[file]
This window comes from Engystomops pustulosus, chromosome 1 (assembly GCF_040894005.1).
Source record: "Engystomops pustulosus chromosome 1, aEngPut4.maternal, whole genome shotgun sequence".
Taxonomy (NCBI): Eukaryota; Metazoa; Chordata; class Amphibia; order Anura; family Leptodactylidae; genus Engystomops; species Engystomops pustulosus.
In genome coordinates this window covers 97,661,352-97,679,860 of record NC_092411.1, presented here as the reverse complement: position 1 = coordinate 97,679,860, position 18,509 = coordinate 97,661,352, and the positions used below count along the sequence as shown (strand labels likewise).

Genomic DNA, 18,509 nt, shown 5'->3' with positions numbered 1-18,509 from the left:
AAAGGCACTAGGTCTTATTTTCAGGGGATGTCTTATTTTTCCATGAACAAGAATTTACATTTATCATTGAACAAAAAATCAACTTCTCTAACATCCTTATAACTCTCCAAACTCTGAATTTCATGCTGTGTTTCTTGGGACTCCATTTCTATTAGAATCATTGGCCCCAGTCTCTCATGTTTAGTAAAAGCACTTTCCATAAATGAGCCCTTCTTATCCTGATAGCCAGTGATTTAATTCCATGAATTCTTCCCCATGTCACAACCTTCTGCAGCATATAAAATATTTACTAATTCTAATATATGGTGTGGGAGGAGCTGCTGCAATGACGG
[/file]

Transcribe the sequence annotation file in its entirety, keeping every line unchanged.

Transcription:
This window comes from Engystomops pustulosus, chromosome 1 (assembly GCF_040894005.1).
Source record: "Engystomops pustulosus chromosome 1, aEngPut4.maternal, whole genome shotgun sequence".
Taxonomy (NCBI): Eukaryota; Metazoa; Chordata; class Amphibia; order Anura; family Leptodactylidae; genus Engystomops; species Engystomops pustulosus.
In genome coordinates this window covers 97,661,352-97,679,860 of record NC_092411.1, presented here as the reverse complement: position 1 = coordinate 97,679,860, position 18,509 = coordinate 97,661,352, and the positions used below count along the sequence as shown (strand labels likewise).

Genomic DNA, 18,509 nt, shown 5'->3' with positions numbered 1-18,509 from the left:
AAAGGCACTAGGTCTTATTTTCAGGGGATGTCTTATTTTTCCATGAACAAGAATTTACATTTATCATTGAACAAAAAATCAACTTCTCTAACATCCTTATAACTCTCCAAACTCTGAATTTCATGCTGTGTTTCTTGGGACTCCATTTCTATTAGAATCATTGGCCCCAGTCTCTCATGTTTAGTAAAAGCACTTTCCATAAATGAGCCCTTCTTATCCTGATAGCCAGTGATTTAATTCCATGAATTCTTCCCCATGTCACAACCTTCTGCAGCATATAAAATATTTACTAATTCTAATATATGGTGTGGGAGGAGCTGCTGCAATGACGG